In addition to his "perfect" Billboard chart history, the late-Lou Reed left a lasting legacy in Billboard magazine. Below are some excerpts culled from our archive on the ever-thoughtful, innovative and provocative rock & roll pioneer.
In 1967, "The Velvet Underground & Nico" earned a "Pop Special Merit" from Billboard Magazine.
The same year a psychedelic full-page ad for the album appeared in a Verve Folkways ad along with Frank Zappa's Mothers of Invention and the Blues Project
The original Billboard review of "Transformer" in 1972.
In the Nov. 27, 1976 issue of Billboard. Lou Reed's "Evening with Lou Reed" at New York's Palladium was reviewed by Roman Kozak.
For another concert held just a few months later in December, Reed invested in some technological innovations. His stage setup involved a multi-black-and-white-video backdrop. "The sets pulse in sync with the music, make checkerboard patterns, go on the 'artistic' blink and even show 'home movies,'" writes Billboard staff. "There is no backlighting, so the audience attention is drawn to the tubes, providing a unique visual adjunct to the performance... Reed apparently is sold on the innovative use of video, and judging from the onstage effects, it's been an obvious enhancement for the current tour."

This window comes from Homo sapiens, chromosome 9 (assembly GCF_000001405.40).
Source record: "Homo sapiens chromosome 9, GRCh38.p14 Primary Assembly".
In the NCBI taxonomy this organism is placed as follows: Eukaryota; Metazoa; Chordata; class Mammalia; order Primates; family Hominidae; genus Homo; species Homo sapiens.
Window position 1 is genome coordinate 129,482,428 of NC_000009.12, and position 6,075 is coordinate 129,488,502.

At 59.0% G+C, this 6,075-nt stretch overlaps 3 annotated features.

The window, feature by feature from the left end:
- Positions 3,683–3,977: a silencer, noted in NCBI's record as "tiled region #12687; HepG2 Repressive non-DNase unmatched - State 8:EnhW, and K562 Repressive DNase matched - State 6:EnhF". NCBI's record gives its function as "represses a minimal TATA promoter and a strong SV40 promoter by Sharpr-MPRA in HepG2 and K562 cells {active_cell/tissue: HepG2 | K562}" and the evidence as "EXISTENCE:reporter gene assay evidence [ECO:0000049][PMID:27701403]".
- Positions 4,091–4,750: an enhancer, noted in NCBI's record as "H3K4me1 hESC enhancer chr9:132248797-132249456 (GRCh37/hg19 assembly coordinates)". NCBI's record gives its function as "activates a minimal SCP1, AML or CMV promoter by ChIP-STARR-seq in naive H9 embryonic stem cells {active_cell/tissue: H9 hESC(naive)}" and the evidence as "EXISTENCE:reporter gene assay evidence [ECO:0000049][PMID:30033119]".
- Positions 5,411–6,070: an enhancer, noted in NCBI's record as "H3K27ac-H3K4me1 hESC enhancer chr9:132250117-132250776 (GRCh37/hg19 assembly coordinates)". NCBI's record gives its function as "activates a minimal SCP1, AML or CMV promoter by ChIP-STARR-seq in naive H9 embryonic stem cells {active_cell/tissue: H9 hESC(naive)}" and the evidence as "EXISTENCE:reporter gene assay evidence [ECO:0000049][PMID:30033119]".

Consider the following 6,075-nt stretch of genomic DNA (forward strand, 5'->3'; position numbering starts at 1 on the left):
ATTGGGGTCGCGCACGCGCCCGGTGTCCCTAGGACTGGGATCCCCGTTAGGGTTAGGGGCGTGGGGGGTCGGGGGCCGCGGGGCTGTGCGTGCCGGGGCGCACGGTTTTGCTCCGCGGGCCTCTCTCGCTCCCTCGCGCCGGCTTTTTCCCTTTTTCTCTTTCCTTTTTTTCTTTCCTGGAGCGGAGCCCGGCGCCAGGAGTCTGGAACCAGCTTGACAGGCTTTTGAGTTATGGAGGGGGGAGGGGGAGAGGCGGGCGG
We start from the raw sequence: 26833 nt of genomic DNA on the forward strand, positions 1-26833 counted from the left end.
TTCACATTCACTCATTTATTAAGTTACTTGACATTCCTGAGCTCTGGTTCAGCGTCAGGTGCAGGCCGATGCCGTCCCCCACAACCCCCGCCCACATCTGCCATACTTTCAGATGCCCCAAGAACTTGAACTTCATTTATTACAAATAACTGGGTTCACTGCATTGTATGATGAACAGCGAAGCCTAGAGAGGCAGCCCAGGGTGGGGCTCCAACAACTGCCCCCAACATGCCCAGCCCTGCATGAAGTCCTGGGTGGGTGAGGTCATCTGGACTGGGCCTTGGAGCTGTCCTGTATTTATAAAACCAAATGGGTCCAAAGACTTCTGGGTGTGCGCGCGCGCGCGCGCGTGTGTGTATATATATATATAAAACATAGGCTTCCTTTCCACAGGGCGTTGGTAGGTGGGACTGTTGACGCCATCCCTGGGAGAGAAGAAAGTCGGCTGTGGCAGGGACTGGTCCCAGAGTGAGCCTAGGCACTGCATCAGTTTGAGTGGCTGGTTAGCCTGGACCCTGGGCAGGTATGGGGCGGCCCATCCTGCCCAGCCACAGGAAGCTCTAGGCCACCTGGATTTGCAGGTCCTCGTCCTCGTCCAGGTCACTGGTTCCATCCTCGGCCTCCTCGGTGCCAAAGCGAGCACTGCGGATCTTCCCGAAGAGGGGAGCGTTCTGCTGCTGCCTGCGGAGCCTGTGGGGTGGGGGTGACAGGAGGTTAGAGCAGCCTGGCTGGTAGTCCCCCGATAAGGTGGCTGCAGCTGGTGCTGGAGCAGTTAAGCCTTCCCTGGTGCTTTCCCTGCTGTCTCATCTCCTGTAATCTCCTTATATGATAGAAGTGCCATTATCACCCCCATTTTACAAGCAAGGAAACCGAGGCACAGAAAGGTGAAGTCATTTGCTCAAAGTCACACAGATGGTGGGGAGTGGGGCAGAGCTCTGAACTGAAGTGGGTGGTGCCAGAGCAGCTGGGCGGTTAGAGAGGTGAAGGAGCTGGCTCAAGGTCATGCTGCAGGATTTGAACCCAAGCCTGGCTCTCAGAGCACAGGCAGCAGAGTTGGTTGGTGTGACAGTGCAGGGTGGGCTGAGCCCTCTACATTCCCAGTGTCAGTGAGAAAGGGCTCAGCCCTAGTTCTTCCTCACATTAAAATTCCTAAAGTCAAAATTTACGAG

After his string of shows at the Palladium and to celebrate the release of his seventh studio album, "Rock and Roll Heart" (1976), Reed hung out with the likes of Clive Davis and Diana Ross.
In 1978 Arista Records took out a full-page ad for his album "Street Hassle."
For his fourteenth studio album, "Mistrial" (1986), Reed granted his fans rare press and radio interviews, performed on "Late Night with David Letterman," and, perhaps most surprisingly, was okay with the fact that "Walk on the Wild Side" appeared in a TV commercial for Honda scooters.
In the Jan. 27, 1996 issue of Billboard, Reed gave an interview about his album "Set the Twilight Reeling," his first album in four years (during which he went on tour, got a divorce, and reunited with the Velvet Underground for a few shows) and the first he wrote entirely on a computer.
Some choice quotes from Lou:
Reed was also a major impetus for wife and longtime collaborator Laurie Anderson's "Homeland" (2010). In a Q&A with Billboard's Evie Nagy, she reveals Reed's role in the album and talks about both of their roles as Queen Mermaid and King Neptune in the Coney Island Mermaid Parade.